The armed forces constitute the third leg of the primordial triangle and ours remain the world’s best. The U.S. Army and Marine brigades that stormed to Baghdad in the spring of 2003 performed superbly. They continue to be well-led, well-trained and highly-motivated. Nevertheless, the Army, and perhaps to a lesser extent the Marine Corps, are in danger of collapsing.

In the aftermath of the Vietnam War, Army Chief of Staff Gen. Creighton Abrams redesigned the Army so that the all-volunteer force could never be wasted in a long war unsanctioned by the American people. Accordingly, he placed much of the Army’s sustained fighting power in the National Guard and Army Reserve. Abrams envisioned a future war in which the regular Army of about one million would be supported by the reserves. That Army was structured for a war with the enemies of the 1970s: the Soviet Union, China, North Korea and Cuba.

After the Cold War, the Clinton administration slashed that million-soldier force to 485,000, placing even more emphasis on the National Guard and Army Reserve. Conventional wisdom in the 1990s was that the active-duty force, given the tremendous “leverage” offered by high-tech weaponry (especially air power), could defeat most enemies with the National Guard and Army Reserve available to deliver the “coup d’grace” if needed. The armed forces of nations like North Korea, Iraq or Iran would be decimated through high-tech wizardry coupled with maneuver and focused fires. Home by Christmas, Easter at the latest.

This Easter, the sixth of this war, many units of the National Guard were headed back for additional tours.

Recently, Iran humbled the Royal Navy, Royal Marines and Britain — a “seafaring nation” — and by extension the United States. Iran’s military force in doing so consisted of a handful of speed boats.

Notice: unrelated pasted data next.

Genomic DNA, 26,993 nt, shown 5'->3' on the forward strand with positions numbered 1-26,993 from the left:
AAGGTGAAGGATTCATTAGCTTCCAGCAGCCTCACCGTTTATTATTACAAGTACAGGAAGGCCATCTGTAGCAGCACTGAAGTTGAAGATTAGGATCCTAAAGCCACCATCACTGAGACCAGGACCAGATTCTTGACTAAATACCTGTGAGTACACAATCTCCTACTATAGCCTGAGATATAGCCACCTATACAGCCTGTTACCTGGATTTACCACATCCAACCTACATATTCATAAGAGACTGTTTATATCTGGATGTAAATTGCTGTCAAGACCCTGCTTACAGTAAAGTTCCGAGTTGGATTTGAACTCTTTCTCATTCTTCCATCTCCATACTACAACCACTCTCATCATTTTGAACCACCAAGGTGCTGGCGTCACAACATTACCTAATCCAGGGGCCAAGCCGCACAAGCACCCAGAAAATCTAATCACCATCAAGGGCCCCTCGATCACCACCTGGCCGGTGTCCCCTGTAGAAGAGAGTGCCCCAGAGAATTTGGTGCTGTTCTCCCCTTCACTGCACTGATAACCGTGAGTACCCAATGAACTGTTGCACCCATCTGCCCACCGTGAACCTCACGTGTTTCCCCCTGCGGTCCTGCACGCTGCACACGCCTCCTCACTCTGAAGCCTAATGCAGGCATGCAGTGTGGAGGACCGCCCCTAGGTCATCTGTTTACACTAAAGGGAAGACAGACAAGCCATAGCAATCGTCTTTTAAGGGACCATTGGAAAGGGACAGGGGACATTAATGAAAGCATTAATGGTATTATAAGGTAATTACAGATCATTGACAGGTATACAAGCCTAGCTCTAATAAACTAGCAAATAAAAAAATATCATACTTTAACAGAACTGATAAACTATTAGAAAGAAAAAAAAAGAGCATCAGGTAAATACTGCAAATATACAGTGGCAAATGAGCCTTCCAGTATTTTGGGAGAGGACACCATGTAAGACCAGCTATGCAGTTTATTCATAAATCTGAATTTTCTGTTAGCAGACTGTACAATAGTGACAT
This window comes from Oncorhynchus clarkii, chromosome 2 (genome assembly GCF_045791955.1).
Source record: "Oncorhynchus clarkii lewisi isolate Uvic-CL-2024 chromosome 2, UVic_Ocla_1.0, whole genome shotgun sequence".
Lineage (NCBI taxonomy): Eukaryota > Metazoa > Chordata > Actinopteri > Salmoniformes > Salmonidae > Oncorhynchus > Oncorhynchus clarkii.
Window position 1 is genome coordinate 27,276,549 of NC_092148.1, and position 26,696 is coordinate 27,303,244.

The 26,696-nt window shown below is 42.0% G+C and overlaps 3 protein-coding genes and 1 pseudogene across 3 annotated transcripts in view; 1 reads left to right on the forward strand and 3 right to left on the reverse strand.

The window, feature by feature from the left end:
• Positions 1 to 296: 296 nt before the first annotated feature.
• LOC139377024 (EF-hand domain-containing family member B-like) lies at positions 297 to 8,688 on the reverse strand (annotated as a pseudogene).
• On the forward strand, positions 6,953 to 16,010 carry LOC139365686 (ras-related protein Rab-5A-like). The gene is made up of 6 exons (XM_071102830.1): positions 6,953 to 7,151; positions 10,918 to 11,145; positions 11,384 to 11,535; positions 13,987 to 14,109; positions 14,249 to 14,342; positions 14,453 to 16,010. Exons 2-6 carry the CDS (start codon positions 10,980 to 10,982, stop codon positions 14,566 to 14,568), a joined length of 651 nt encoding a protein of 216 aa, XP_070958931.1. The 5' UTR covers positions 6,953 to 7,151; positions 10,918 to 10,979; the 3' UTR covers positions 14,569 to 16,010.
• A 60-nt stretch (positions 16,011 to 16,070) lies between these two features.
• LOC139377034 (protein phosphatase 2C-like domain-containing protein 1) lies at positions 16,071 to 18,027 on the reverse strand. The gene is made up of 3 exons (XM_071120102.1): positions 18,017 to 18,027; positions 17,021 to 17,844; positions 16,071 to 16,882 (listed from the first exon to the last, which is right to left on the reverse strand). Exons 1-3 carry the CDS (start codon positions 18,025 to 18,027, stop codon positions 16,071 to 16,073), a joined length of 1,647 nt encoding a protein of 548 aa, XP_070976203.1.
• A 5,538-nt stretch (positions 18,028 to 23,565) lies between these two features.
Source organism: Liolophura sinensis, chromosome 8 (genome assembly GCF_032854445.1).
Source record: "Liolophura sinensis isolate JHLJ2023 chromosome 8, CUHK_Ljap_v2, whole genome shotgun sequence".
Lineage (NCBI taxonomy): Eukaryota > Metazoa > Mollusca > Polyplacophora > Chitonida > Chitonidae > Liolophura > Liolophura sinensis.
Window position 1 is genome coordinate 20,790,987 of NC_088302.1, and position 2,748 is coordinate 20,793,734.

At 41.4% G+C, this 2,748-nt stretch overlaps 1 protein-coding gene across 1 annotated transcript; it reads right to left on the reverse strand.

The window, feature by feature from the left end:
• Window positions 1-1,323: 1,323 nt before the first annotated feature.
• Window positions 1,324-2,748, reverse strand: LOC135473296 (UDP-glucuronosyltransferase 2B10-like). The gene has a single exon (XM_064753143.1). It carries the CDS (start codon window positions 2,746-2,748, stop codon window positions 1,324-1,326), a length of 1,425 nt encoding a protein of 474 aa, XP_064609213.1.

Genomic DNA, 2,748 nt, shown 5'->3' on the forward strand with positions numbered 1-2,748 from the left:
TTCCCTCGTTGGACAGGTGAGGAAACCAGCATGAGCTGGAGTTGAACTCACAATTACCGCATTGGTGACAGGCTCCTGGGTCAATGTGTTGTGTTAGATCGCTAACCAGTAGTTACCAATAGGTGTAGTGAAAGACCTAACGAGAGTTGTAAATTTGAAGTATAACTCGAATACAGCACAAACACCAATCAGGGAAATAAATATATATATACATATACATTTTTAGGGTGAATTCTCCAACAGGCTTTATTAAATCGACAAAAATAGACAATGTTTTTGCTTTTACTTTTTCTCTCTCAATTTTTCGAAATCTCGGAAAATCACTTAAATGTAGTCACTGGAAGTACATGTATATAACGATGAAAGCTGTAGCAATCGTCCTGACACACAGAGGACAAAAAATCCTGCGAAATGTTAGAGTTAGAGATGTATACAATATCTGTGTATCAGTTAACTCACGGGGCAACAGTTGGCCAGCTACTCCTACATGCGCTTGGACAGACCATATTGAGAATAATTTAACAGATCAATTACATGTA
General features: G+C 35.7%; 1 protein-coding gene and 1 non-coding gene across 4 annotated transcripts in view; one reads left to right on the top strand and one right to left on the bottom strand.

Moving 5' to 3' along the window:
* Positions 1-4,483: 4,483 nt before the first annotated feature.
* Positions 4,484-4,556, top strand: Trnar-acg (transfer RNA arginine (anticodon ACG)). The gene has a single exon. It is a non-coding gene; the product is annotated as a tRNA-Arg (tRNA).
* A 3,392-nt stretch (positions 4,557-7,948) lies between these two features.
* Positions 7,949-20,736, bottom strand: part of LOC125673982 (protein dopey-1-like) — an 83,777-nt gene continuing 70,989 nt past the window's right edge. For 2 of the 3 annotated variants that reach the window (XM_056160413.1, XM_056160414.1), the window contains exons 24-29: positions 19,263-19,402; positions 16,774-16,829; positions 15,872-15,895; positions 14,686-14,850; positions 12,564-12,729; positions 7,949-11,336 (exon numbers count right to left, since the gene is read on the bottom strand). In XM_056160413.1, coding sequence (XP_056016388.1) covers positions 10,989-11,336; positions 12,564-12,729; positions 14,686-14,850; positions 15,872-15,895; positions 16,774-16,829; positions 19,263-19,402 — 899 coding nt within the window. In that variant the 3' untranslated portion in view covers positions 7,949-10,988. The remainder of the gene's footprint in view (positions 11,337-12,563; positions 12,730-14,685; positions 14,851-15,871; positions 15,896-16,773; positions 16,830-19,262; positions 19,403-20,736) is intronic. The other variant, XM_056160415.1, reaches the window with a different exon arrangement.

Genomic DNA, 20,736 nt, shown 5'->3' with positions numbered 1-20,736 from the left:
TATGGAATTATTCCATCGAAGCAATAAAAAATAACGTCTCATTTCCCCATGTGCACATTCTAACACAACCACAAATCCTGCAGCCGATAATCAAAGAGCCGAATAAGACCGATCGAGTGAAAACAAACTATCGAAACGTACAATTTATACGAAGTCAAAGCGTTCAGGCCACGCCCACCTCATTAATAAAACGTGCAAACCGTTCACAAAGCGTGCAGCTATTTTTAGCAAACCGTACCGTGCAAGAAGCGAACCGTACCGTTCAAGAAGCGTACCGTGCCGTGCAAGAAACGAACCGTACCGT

If the United States continues along this strategically inept course, it will be defeated by enemies who have nothing to match our stealthy B-2 bombers, supersonic cruise F-22 fighter planes or supercarriers.

Al Qaeda, Iran, Hezbollah, Syria and their supporters are on the same road to victory trod by North Vietnam 40 years ago — a road paved with superior strategy.

Their strategy of erosion simply is more appropriate than our strategy, which is unclear and ill-defined. Superior strategy wins wars. Poor strategy cannot be overcome by high-tech weapons, by superior firepower, the effusion of blood or heroic acts of warriors.

[Dr. Earl Tilford is professor of history at Grove City (Penn.) College. After retiring from the U.S. Air Force, he served as an associate professor of history at Troy State University in Montgomery and professor of military history at the U.S. Air Force Air Command and Staff College. In 1993 he became director of research at the U.S. Army’s Strategic Studies Institute in Carlisle, Pa., where he worked on a project that looked at possible future terrorist threats. He has authored three books on the Vietnam War and co-edited a book on Operation Desert Storm. He has lectured throughout the U.S. and abroad on the Vietnam War and, more recently, the future of armed conflict.]